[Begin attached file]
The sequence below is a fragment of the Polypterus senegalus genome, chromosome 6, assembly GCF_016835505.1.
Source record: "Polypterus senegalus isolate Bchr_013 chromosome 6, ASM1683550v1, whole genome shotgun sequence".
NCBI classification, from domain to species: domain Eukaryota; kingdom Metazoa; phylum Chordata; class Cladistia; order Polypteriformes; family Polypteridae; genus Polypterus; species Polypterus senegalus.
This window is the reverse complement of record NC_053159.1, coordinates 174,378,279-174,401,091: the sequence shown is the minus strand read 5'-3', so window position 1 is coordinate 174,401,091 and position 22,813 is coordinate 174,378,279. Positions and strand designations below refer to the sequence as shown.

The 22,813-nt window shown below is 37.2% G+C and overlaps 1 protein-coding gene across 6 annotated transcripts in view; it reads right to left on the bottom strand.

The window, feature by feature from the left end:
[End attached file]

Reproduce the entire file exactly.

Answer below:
The sequence below is a fragment of the Polypterus senegalus genome, chromosome 6, assembly GCF_016835505.1.
Source record: "Polypterus senegalus isolate Bchr_013 chromosome 6, ASM1683550v1, whole genome shotgun sequence".
NCBI classification, from domain to species: domain Eukaryota; kingdom Metazoa; phylum Chordata; class Cladistia; order Polypteriformes; family Polypteridae; genus Polypterus; species Polypterus senegalus.
This window is the reverse complement of record NC_053159.1, coordinates 174,378,279-174,401,091: the sequence shown is the minus strand read 5'-3', so window position 1 is coordinate 174,401,091 and position 22,813 is coordinate 174,378,279. Positions and strand designations below refer to the sequence as shown.

The 22,813-nt window shown below is 37.2% G+C and overlaps 1 protein-coding gene across 6 annotated transcripts in view; it reads right to left on the bottom strand.

The window, feature by feature from the left end: